“From a plane crash into an overpass to a massive roadside cow-tastrophe.”
During Meteor Strike Corey Johnson (How the Earth was Made) narrates the story of the meteor strike which impacted just outside Chelyabinsk on February 15, 2013. The last time there was a strike like this was in 1908 outside of Siberia, but then there were few eyewitnesses and thus little information was gathered. Now, with the population of Russia fully entrenched in the age of digital media, dozens of videos were captured via on-board dashcams and cell phones. Additional reports came from eyewitnesses and the many people sent to the hospital for injuries. What this unprecedented access means is scientists were able to collect and collate data like never before.
Meteor Strike runs through several key elements of the strike. First there’s the discussion of how big the meteor was, followed by its likely composition. Next up is the detailing of the meteor’s flight path and origin. Finally, the discussion rounds out with doomsday scenarios and the need to keep a watch on the skies. To that end, the scientists propose an infrared telescope be shot into space and rest outside of the sun’s gravitational field so as to observe the asteroid belt and give the folks back on Earth more warning about collisions like the Chelyabinsk strike.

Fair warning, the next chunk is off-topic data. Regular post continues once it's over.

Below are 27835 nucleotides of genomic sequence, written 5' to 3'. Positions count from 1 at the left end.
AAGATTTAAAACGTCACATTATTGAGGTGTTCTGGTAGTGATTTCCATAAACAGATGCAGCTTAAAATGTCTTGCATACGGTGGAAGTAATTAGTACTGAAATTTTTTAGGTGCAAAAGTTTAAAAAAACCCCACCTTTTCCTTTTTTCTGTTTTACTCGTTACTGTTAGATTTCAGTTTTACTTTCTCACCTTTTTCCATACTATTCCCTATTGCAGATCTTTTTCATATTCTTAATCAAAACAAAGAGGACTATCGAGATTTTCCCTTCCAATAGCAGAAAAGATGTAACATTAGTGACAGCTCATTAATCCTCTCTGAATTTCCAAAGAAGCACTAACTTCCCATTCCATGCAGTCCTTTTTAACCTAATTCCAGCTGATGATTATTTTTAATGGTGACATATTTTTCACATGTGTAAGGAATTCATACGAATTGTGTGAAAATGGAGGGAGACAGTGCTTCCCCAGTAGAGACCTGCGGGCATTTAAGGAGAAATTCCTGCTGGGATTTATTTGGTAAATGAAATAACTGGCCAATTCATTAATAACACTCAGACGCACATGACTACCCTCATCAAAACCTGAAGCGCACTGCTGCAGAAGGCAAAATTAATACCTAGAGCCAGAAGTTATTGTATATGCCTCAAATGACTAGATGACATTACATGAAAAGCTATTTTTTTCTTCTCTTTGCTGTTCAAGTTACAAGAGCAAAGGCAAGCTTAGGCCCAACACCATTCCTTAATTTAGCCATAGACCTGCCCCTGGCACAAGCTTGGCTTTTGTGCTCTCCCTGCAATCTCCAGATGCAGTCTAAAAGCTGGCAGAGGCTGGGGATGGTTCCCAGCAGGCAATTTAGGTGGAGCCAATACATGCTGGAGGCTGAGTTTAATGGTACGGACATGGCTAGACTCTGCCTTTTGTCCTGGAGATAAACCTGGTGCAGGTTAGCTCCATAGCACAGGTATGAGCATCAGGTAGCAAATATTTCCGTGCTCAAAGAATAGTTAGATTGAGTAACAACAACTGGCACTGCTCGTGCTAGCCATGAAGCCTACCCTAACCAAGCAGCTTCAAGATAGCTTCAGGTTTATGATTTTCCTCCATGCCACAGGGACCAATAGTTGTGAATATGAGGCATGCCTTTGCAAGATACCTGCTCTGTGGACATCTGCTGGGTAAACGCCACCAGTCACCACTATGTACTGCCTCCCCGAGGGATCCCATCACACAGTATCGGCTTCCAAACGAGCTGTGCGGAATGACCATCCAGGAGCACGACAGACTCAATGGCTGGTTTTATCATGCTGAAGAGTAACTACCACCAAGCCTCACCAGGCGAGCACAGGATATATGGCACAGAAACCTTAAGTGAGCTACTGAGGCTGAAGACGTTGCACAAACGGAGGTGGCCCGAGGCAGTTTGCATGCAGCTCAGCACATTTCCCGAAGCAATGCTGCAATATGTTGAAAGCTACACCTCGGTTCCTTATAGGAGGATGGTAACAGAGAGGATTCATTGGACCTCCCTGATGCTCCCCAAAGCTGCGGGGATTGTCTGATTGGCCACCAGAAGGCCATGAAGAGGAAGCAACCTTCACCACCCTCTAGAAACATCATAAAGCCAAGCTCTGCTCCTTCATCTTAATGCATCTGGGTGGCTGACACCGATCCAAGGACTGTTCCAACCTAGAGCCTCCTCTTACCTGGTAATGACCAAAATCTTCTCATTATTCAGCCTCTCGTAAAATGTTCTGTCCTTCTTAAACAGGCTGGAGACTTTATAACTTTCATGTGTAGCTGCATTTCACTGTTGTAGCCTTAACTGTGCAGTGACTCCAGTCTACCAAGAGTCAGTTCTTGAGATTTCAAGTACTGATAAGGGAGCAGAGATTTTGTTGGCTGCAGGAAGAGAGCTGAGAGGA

Like many of its brethren this episode of NOVA gives the facts and doesn’t care if they happen to freak the viewer out, as was the case for me watching Meteor Strike. The facts are that Earth has a potentially catastrophic strike about once a century but we currently see less than 50 percent of the asteroids in space which could be headed toward us at any moment. Also frightening is the lack of any plan if a catastrophic collision is detected. Thanks, Nova for fueling my nightmares. It’s extremely informative and educational and the hour flew by, but I’ll never look at a shooting star the same way.
The video is strong and the palette is deep and clear, specifically timed to showcase the computer graphics used to illustrate the meteor’s projected path and the like. I was especially impressed with the strength and clarity of the many clips from cell phones and the internet that were used. The audio was hit and miss but that’s largely dependent on where it was captured, be it inside or outside. Nonetheless it was audible, and subtitles are available if you really struggle.
There were no special features.
Though I do enjoy NOVA an awful lot and found myself educated by Meteor Strike I don’t think a purchase is necessary. Look for it on your local PBS station.